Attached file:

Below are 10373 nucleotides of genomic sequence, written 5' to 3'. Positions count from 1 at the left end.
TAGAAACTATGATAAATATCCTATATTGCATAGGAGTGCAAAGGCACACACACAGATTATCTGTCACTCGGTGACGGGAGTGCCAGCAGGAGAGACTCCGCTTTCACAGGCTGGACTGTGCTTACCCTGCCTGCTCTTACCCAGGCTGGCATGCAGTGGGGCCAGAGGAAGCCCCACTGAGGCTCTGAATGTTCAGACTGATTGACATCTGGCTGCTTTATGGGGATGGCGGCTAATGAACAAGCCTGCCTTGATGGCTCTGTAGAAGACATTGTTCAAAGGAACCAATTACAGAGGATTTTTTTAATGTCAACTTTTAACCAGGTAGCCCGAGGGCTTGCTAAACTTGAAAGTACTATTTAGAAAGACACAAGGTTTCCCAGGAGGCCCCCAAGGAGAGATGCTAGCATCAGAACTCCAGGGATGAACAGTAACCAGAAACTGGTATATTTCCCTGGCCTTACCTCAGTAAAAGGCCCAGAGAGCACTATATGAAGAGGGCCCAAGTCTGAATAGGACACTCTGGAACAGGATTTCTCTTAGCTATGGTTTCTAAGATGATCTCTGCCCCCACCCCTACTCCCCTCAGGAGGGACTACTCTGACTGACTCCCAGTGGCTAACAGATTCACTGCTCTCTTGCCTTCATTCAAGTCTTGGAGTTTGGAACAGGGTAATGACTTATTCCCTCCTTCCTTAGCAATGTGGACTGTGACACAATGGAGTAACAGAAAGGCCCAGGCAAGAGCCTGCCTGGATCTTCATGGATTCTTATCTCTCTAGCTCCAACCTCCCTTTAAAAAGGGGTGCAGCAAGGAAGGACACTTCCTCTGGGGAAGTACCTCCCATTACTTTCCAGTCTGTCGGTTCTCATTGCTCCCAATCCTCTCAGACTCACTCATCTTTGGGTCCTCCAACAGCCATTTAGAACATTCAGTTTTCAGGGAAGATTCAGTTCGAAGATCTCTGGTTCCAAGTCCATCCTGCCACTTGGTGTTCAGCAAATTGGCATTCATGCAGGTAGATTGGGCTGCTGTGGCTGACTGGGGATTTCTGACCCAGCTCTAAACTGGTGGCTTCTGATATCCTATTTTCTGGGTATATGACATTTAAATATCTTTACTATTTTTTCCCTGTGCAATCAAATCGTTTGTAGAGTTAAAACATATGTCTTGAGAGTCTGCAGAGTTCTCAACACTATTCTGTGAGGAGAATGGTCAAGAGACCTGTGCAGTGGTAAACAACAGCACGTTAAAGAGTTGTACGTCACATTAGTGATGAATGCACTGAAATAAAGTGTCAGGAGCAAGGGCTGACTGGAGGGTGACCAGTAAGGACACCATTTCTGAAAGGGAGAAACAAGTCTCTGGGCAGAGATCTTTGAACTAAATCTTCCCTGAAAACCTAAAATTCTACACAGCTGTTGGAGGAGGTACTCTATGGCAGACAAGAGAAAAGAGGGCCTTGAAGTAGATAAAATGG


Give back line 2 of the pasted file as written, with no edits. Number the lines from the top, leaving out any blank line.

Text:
TAGAAACTATGATAAATATCCTATATTGCATAGGAGTGCAAAGGCACACACACAGATTATCTGTCACTCGGTGACGGGAGTGCCAGCAGGAGAGACTCCGCTTTCACAGGCTGGACTGTGCTTACCCTGCCTGCTCTTACCCAGGCTGGCATGCAGTGGGGCCAGAGGAAGCCCCACTGAGGCTCTGAATGTTCAGACTGATTGACATCTGGCTGCTTTATGGGGATGGCGGCTAATGAACAAGCCTGCCTTGATGGCTCTGTAGAAGACATTGTTCAAAGGAACCAATTACAGAGGATTTTTTTAATGTCAACTTTTAACCAGGTAGCCCGAGGGCTTGCTAAACTTGAAAGTACTATTTAGAAAGACACAAGGTTTCCCAGGAGGCCCCCAAGGAGAGATGCTAGCATCAGAACTCCAGGGATGAACAGTAACCAGAAACTGGTATATTTCCCTGGCCTTACCTCAGTAAAAGGCCCAGAGAGCACTATATGAAGAGGGCCCAAGTCTGAATAGGACACTCTGGAACAGGATTTCTCTTAGCTATGGTTTCTAAGATGATCTCTGCCCCCACCCCTACTCCCCTCAGGAGGGACTACTCTGACTGACTCCCAGTGGCTAACAGATTCACTGCTCTCTTGCCTTCATTCAAGTCTTGGAGTTTGGAACAGGGTAATGACTTATTCCCTCCTTCCTTAGCAATGTGGACTGTGACACAATGGAGTAACAGAAAGGCCCAGGCAAGAGCCTGCCTGGATCTTCATGGATTCTTATCTCTCTAGCTCCAACCTCCCTTTAAAAAGGGGTGCAGCAAGGAAGGACACTTCCTCTGGGGAAGTACCTCCCATTACTTTCCAGTCTGTCGGTTCTCATTGCTCCCAATCCTCTCAGACTCACTCATCTTTGGGTCCTCCAACAGCCATTTAGAACATTCAGTTTTCAGGGAAGATTCAGTTCGAAGATCTCTGGTTCCAAGTCCATCCTGCCACTTGGTGTTCAGCAAATTGGCATTCATGCAGGTAGATTGGGCTGCTGTGGCTGACTGGGGATTTCTGACCCAGCTCTAAACTGGTGGCTTCTGATATCCTATTTTCTGGGTATATGACATTTAAATATCTTTACTATTTTTTCCCTGTGCAATCAAATCGTTTGTAGAGTTAAAACATATGTCTTGAGAGTCTGCAGAGTTCTCAACACTATTCTGTGAGGAGAATGGTCAAGAGACCTGTGCAGTGGTAAACAACAGCACGTTAAAGAGTTGTACGTCACATTAGTGATGAATGCACTGAAATAAAGTGTCAGGAGCAAGGGCTGACTGGAGGGTGACCAGTAAGGACACCATTTCTGAAAGGGAGAAACAAGTCTCTGGGCAGAGATCTTTGAACTAAATCTTCCCTGAAAACCTAAAATTCTACACAGCTGTTGGAGGAGGTACTCTATGGCAGACAAGAGAAAAGAGGGCCTTGAAGTAGATAAAATGG